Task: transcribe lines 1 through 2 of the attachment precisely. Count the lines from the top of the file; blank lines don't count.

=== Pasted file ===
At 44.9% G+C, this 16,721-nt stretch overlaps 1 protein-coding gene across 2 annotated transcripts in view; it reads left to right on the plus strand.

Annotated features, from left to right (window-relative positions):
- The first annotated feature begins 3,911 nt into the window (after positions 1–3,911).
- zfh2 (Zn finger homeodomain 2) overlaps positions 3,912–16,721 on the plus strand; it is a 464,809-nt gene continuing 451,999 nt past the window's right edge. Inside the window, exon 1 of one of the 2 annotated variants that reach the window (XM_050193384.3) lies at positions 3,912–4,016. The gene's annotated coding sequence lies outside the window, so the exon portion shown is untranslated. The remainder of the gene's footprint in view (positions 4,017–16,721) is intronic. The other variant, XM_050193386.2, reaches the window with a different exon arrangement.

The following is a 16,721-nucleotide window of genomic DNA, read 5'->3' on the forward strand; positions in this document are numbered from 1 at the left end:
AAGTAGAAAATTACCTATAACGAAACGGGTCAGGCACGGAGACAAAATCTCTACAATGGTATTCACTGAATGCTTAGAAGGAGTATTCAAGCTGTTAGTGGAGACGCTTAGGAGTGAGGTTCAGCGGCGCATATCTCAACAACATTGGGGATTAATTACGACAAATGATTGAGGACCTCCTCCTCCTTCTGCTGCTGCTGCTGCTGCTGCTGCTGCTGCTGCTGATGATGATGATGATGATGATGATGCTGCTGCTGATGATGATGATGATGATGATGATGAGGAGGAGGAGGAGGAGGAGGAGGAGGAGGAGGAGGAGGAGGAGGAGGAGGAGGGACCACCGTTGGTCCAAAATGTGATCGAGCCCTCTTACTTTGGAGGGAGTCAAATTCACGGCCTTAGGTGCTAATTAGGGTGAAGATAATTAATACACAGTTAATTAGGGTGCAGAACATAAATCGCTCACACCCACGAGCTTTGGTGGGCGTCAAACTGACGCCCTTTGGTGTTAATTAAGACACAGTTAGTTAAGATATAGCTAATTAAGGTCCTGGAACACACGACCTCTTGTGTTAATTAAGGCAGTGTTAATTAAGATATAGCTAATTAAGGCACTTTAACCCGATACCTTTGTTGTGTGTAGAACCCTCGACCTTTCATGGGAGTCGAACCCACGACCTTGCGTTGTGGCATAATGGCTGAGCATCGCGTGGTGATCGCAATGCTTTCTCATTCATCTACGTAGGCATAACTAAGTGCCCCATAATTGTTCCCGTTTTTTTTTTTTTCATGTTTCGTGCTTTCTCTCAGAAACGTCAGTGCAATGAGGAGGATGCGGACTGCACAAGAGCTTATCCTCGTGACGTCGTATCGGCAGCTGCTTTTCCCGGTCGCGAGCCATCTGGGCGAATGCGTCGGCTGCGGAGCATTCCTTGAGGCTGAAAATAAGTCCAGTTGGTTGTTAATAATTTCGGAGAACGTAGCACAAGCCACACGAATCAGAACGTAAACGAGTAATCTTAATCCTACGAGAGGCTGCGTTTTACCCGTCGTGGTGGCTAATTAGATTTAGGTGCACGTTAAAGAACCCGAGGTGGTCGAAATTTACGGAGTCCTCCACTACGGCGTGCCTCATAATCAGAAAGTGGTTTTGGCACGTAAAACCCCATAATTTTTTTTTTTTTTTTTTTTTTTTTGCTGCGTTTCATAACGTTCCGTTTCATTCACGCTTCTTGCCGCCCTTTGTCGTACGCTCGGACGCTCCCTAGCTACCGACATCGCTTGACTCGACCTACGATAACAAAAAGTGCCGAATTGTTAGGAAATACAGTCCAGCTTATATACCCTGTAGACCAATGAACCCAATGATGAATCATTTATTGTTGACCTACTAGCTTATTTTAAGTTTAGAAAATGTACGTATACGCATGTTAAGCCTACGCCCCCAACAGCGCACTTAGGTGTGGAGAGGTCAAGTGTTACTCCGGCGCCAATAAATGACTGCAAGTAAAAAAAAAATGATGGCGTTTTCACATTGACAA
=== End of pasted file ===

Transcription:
At 44.9% G+C, this 16,721-nt stretch overlaps 1 protein-coding gene across 2 annotated transcripts in view; it reads left to right on the plus strand.

Annotated features, from left to right (window-relative positions):